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One Giant Leap

(Librarian Selected)



Apollo: the definitive sourcebook
by Orloff, Richard W; Harland, David M

This book provides an overview of the origins of the Apollo program and descriptions of the ground facilities, launch vehicles and spacecraft that were developed in the quest to reach - and return from - the surface of the moon. It will serve as an invaluable single-volume sourcebook for space enthusiasts, space historians, journalists, and others. The text includes a comprehensive collection of tables listing facts and figures for each of the missions.
Unavailable at GCC:
Availability at Other Libraries




Apollo: The Epic Journey to the Moon
by Reynolds, David West

NASA's Apollo answered President Kennedy's 1961 directive to land a man on the moon and return him safely to Earth by the end of the decade. The astronauts, scientists, and mission control operators who took part in the fifteen manned Apollo missions not only accomplished this memorable triumph of courage and technical ingenuity, they stirred the world's imagination and redefined the notion of what is truly possible. In this captivating story of adventure and exploration, expert David West Reynolds presents a complete and engaging reconstruction of all the key events and personalities in the Apollo program. From the thrilling experiences of the astronauts to the men of extraordinary vision and skill who built a reality out of a dream, Reynolds captures the drama of this epic journey. Rendering complex and technical material into accessible terms for the uninitiated reader, while providing unusual details for the aficionado. Apollo: The Epic Journey to the Moon takes you along on the most unforgettable ride of the twentieth century.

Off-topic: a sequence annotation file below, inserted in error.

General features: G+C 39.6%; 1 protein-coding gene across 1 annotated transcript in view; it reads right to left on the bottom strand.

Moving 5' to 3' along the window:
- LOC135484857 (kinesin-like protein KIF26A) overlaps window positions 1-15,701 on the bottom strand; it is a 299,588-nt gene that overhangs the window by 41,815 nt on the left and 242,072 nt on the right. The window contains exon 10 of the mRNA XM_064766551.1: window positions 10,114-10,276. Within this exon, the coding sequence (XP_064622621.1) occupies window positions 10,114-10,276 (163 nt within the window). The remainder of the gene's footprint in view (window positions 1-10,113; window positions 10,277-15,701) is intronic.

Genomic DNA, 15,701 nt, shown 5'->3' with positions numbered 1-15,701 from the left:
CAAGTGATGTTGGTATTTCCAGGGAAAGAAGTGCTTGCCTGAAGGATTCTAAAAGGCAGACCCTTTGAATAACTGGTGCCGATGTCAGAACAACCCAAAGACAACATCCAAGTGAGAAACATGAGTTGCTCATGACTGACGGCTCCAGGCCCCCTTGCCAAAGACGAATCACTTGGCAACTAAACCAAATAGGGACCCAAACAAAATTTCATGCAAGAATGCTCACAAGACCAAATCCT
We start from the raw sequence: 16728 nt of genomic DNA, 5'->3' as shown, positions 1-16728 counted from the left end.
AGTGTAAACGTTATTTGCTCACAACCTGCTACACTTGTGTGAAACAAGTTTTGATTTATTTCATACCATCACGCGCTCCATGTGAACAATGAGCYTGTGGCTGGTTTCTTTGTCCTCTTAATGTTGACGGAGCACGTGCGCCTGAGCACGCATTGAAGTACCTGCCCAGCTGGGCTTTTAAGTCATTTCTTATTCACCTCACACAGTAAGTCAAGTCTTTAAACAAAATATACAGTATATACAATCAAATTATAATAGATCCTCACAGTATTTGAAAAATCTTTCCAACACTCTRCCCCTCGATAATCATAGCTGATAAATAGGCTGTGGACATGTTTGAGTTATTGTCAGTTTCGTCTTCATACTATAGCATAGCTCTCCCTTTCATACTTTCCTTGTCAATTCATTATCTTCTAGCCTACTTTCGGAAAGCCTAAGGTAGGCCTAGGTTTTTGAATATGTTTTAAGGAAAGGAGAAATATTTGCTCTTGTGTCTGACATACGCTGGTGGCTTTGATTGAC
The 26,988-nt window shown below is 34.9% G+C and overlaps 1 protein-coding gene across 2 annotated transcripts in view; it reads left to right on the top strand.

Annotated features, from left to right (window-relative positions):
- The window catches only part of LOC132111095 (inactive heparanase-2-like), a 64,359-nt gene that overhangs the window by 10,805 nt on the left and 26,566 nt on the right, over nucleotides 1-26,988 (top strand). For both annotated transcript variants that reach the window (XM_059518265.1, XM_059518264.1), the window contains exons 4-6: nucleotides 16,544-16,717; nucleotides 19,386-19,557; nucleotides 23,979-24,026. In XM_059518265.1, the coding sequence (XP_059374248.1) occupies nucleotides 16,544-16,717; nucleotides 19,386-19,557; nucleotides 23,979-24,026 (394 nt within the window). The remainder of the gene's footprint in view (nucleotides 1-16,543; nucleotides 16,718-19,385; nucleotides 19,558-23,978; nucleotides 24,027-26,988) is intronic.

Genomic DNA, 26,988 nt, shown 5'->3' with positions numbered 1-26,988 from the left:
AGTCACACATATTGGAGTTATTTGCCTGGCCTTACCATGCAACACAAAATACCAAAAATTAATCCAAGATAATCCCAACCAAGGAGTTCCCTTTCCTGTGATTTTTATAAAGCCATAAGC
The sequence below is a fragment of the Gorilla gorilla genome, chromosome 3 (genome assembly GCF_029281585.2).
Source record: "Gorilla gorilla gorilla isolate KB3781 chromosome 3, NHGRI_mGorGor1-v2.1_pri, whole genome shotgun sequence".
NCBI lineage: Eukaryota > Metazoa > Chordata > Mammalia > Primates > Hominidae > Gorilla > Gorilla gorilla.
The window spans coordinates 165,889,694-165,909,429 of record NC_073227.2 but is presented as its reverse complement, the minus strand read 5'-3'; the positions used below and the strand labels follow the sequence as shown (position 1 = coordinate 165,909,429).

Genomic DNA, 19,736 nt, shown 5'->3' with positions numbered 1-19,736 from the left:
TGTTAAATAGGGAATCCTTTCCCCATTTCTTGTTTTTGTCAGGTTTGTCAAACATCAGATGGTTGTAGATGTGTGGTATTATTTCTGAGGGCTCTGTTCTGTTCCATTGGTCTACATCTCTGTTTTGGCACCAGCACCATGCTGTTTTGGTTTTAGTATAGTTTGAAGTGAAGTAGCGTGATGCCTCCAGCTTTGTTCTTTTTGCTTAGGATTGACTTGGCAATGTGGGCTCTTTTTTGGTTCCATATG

Unavailable at GCC:
Availability at Other Libraries




Dark side of the moon: the magnificent madness of the American lunar quest
by De Groot, Gerard J

For a very brief moment during the 1960s, America was moonstruck. Boys dreamt of being an astronaut; girls dreamed of marrying one. Americans drank Tang, bought "space pens" that wrote upside down, wore clothes made of space age Mylar, and took imaginary rockets to the moon from theme parks scattered around the country. But despite the best efforts of a generation of scientists, the almost foolhardy heroics of the astronauts, and 35 billion dollars, the moon turned out to be a place of "magnificent desolation," to use Buzz Aldrin's words: a sterile rock of no purpose to anyone. In Dark Side of the Moon, Gerard J. DeGroot reveals how NASA cashed in on the Americans' thirst for heroes in an age of discontent and became obsessed with putting men in space. The moon mission was sold as a race which America could not afford to lose. Landing on the moon, it was argued, would be good for the economy, for politics, and for the soul. It could even win the Cold War. The great tragedy is that so much effort and expense was devoted to a small step that did virtually nothing for mankind. Drawing on meticulous archival research, DeGroot cuts through the myths constructed by the Eisenhower, Kennedy, and Johnson administrations and sustained by NASA ever since. He finds a gang of cynics, demagogues, scheming politicians, and corporations who amassed enormous power and profits by exploiting the fear of what the Russians might do in space. Exposing the truth behind one of the most revered fictions of American history, Dark Side of the Moon explains why the American space program has been caught in a state of purposeless wandering ever since Neil Armstrong descended from Apollo 11 and stepped onto the moon. The effort devoted to the space program was indeed magnificent and its cultural impact was profound, but the purpose of the program was as desolate and dry as lunar dust.
Unavailable at GCC:
Availability at Other Libraries

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